With Rita now a category 4 hurricane aimed at southern Texas, localities along the coast have begun evacuations. This time, after the Katrina fiasco, most people are wasting no time getting the hell out of the warned areas.
Prominent on the list of potential targets for Rita's landfall is the city of Galveston, which was the scene of America's worst-ever disaster. An estimated 6,000-8,000 people died in that 1900 hurricane which eventually became known as Isaac's Storm.
Aside from the potential human toll, Rita may deal an even greater blow to the oil industry. Some experts predict gas at $5 a gallon next week (Yes, we all know about you Europeans who have been paying $8 a gallon for years. Thank you for weighing in. Now go hide from the Germans).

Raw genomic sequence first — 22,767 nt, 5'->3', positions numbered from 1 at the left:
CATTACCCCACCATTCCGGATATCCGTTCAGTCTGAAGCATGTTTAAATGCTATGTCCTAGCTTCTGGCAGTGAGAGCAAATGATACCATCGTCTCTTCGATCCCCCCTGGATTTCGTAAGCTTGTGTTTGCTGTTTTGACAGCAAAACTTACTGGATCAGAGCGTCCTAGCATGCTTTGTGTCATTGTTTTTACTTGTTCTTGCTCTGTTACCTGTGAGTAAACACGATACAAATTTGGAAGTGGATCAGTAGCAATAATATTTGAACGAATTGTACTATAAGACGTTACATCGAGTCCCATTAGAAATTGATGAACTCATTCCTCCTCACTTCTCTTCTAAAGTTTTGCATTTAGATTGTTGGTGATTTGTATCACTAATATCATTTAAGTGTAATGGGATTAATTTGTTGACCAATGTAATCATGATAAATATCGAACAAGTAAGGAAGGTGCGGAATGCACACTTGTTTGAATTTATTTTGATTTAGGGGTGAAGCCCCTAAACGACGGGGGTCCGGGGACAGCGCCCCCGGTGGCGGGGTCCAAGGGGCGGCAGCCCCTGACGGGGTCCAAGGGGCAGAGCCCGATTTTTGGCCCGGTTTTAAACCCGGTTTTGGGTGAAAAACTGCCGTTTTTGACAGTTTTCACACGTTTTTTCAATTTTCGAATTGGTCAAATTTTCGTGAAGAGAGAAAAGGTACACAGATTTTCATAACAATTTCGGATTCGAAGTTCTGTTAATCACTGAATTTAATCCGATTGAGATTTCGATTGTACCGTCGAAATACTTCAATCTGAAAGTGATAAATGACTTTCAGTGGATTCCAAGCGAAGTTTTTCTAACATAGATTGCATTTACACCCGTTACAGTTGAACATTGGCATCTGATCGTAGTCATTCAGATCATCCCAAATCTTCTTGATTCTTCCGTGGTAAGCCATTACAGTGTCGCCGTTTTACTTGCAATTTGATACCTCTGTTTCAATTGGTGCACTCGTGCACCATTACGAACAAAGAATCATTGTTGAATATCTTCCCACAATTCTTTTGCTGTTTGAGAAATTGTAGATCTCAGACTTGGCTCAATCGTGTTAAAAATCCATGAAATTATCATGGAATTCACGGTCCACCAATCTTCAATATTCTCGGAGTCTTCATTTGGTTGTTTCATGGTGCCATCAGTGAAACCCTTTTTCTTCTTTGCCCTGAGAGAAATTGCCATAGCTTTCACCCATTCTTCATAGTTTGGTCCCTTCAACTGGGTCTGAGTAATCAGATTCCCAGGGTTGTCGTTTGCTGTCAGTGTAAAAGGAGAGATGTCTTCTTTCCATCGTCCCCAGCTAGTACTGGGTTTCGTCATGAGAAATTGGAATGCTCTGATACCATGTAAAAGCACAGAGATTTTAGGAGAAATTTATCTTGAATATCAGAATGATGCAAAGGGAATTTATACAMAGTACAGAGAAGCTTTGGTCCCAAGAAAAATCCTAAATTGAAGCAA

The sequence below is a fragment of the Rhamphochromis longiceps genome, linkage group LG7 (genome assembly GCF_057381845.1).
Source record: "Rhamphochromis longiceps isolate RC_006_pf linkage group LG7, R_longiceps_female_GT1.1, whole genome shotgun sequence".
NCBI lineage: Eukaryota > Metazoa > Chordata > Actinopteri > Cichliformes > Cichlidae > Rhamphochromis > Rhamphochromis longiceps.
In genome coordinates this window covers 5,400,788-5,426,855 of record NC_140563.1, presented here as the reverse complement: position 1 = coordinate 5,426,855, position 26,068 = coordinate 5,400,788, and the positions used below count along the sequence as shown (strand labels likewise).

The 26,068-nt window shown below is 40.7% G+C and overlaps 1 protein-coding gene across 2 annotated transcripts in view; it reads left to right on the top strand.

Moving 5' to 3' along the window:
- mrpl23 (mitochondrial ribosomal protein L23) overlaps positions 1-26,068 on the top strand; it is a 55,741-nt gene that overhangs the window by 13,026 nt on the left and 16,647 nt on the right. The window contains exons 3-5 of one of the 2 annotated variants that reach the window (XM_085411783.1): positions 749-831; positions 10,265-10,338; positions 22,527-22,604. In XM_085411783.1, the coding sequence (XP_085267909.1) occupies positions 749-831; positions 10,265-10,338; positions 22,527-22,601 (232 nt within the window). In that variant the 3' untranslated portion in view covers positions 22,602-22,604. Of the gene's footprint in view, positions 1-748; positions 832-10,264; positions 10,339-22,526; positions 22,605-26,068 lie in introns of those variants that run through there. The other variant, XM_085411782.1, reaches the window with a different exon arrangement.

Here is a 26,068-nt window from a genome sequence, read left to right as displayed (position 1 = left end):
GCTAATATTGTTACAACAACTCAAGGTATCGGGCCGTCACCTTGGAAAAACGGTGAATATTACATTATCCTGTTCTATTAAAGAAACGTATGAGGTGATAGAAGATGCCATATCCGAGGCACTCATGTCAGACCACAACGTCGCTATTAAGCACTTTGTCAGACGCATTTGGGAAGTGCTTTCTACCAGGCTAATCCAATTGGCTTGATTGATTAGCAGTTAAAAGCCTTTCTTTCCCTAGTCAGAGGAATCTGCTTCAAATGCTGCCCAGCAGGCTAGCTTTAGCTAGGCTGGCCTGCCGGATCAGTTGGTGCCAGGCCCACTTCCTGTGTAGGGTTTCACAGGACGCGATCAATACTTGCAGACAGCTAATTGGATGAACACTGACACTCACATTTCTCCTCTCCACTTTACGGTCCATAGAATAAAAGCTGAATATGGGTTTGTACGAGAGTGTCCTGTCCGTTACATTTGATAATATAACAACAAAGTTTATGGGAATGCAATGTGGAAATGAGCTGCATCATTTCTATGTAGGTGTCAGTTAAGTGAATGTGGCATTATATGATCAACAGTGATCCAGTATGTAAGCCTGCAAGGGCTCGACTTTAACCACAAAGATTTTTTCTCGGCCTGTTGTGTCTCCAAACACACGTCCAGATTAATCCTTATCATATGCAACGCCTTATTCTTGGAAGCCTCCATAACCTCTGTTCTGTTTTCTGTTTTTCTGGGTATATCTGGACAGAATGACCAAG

Katrina knocked out 15 refineries with a capacity of 3.3 million barrels a day. That damage has mostly--but by no means completely--been repaired. We're still almost a million barrels short. And in a worst case scenario, Rita may take out another 3 million barrels a day. Additionally, since the offshore platforms along the Texas coast produce mostly natural gas, those prices may also spike just as we prepare to enter the winter heating season.
An additional complication is that the crews that repair refineries are still in the Louisianna/Mississippi area trying to bring those facilities back on line. No one will be available to work on the ones in Texas.
As a precaution, I'm taking all those empty Budweiser bottles in my recycling bin and filling them with regular unleaded while I still can.